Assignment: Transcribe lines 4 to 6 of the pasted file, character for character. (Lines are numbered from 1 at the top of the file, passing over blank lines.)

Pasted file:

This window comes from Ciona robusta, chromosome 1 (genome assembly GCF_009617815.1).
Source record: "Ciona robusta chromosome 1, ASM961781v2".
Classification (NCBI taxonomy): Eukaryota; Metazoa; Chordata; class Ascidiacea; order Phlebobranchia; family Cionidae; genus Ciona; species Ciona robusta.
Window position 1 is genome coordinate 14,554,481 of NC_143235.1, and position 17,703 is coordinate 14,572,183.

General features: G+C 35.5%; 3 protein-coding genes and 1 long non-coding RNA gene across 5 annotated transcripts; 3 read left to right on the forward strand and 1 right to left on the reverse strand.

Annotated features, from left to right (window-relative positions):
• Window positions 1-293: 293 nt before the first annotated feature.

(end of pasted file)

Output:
Window position 1 is genome coordinate 14,554,481 of NC_143235.1, and position 17,703 is coordinate 14,572,183.

General features: G+C 35.5%; 3 protein-coding genes and 1 long non-coding RNA gene across 5 annotated transcripts; 3 read left to right on the forward strand and 1 right to left on the reverse strand.

Annotated features, from left to right (window-relative positions):